By the time the puck drops on the Eastern Conference Final between the Boston Bruins and Pittsburgh Penguins, it will have been a week since both teams last hit someone wearing a different sweater.
These two teams, while they don’t have a long history of playoff series against one another, have had some memorable moments. One of those, and perhaps the most infamous, was Ulf Samuelsson’s knee-on-knee hit to the Bruins’ Cam Neely in the Wales Conference Final in 1991. The Penguins trailed in the series 2-0 when the series shifted to Pittsburgh’s Civic Arena. Samuelsson hit Neely just outside the B’s blue line, forcing Neely to eventually leave the game. Neely would not return, and the Pens would win the next four games en route to their first Stanley Cup Final appearance, where they defeated the Minnesota Northstars in six games.
So, on to the preview. Since it’s the conference final, I’ve decided to add a little something at the end of each section. I’ll simply name the team who I feel has the advantage in that particular area, and at the end I’ll make a prediction.
So without further adieu, here are your top five story lines heading in to the Eastern Conference Final:
For the most part, the Penguins were healthy following their five-game elimination of the Ottawa Senators in the semifinals. Boston, however, was not as lucky.
Each of the Bruins’ defensive pairings have been hit with the injury-bug this postseason. Andrew Ference remains out with an lower-body injury that he sustained during the series against Toronto. And Dennis Seidenberg, Wade Redden, and Adam McQuaid have all missed time this postseason for the Bruins.
Meanwhile, the Pens are simply nursing the typical bumps and bruises that come with playoff hockey. James Neal missed the first two games of the Islanders’ series with post-concussion symptoms. All he’s done since returning to the lineup is score six goals, five of those coming in the final two games against the Senators. And Brooks Orpik missed the first two games as well against the Islanders, while healing a lower-body injury of his own.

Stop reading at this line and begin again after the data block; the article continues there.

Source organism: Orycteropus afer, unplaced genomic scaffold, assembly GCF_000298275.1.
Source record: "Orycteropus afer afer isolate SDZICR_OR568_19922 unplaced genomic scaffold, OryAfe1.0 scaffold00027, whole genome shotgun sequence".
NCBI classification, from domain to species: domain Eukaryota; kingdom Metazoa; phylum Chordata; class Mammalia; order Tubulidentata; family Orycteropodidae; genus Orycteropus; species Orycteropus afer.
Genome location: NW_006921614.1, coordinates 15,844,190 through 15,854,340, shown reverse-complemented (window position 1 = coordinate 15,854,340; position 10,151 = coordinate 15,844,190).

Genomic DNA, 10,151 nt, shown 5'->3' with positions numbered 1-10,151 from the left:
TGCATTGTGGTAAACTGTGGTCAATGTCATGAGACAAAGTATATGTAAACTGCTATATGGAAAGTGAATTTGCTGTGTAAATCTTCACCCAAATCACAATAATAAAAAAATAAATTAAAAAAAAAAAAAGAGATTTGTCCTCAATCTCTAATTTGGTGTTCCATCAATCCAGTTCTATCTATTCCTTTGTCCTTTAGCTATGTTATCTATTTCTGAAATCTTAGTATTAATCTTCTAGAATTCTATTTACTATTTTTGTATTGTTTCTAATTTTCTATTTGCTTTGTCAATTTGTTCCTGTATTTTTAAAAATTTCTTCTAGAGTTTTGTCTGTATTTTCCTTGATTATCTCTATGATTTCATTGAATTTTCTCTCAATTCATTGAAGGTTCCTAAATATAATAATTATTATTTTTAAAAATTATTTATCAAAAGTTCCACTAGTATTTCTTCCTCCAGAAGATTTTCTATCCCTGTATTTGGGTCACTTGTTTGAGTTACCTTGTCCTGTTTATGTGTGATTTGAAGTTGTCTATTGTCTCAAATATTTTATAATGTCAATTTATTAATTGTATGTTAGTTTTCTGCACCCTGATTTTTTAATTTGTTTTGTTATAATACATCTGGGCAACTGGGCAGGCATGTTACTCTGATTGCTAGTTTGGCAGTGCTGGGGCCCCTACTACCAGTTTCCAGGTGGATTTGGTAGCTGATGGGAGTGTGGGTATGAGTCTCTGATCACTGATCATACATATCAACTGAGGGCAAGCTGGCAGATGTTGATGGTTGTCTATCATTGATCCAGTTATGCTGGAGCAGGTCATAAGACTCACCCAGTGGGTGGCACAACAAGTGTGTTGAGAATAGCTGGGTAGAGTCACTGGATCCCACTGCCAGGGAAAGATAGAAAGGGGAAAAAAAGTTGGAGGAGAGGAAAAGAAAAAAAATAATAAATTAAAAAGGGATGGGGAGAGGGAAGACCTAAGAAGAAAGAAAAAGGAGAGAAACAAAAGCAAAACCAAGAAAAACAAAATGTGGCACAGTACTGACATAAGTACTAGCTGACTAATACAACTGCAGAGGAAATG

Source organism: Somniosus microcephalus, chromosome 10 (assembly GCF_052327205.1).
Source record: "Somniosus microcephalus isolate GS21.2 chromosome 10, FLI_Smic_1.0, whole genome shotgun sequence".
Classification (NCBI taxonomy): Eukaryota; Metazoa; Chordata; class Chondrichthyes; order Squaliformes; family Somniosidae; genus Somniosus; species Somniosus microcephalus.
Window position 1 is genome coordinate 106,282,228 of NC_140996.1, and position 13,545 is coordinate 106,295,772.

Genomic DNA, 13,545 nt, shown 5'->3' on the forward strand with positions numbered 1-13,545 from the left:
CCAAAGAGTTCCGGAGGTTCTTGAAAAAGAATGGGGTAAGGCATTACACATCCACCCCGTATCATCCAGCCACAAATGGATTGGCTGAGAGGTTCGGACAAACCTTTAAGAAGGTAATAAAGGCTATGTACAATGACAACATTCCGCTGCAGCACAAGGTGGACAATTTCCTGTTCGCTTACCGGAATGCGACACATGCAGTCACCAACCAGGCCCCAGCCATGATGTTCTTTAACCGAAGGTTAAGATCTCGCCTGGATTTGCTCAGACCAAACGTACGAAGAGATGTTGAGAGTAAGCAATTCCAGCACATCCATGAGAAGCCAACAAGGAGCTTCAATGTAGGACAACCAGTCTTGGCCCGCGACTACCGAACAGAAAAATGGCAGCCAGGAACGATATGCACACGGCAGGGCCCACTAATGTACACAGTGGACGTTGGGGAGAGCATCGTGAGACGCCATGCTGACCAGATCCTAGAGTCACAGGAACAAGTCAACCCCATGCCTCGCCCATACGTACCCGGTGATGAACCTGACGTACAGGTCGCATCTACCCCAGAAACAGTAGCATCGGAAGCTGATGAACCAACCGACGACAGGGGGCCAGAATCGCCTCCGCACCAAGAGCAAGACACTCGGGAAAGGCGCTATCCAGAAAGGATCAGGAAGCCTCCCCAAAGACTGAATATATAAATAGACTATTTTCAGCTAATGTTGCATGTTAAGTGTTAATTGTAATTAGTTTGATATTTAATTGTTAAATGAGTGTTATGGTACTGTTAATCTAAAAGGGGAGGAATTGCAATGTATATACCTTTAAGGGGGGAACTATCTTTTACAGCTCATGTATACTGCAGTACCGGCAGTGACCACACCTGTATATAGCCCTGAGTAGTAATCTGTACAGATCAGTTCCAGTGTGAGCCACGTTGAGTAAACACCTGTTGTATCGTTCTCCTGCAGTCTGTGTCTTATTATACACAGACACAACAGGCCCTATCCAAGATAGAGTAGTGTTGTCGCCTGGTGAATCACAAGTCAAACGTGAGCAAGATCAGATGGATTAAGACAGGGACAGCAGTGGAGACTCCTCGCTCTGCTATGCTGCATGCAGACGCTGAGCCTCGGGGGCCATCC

As I mentioned in the opening, these two teams last played someone other than themselves in a scrimmage last weekend. By the time Saturday night rolls around, it will have been a week since they each saw game action.
Having this much time off can be a double-edged sword. On one hand, you want to rest up and get as healthy as possible. At this time of year, guys play through minor injuries, and sometimes major ones. Having a week off will certainly help to heal the body. This will be the longest that either team has gone between games since the puck dropped on the lockout-shortened season back in mid-January.
On the other hand, too much time off can lead to a dulling of the “playoff edge.” There is no substitute for game scenarios in practice. All a team can really do is hone it’s system and study it’s next opponent, while also working on line chemistry.
The time off will certainly help the Bruins with their various injuries, and should help refresh the Pens for the stretch run. But I fear that so much time off may have come at a bad time for Pittsburgh, who seemed to be hitting it’s offensive stride in games four and five against Ottawa, tallying 13 total goals.
While often referred to as the most important players on the ice, the goalies are always under intense pressure and scrutiny in the Stanley Cup Playoffs. And with each round, the stakes get higher.
Boston seems set in net with Tuukka Rask. You’ll recall that Rask was the Bruins’ back-up when they beat Vancouver two years ago for The Cup. He’s been steady this postseason. A 2.22 GAA and .928 save percentage have Rask right in the middle of playoff netminders in terms of his stats. And he has been the only Bruins goalie of record thus far.
Pittsburgh, meanwhile, started with Marc-Andre Fleury in net, and in game five against the Islanders, Dan Bylsma opted for Tomas Vokoun after a series of mishaps with Fleury.
And since taking the reigns for the Penguins, Vokoun has gone 6-1 with a 1.85 GAA and .941 save percentage. Those two stats are good enough to rank Vokoun 3rd and 2nd respectively in these playoffs.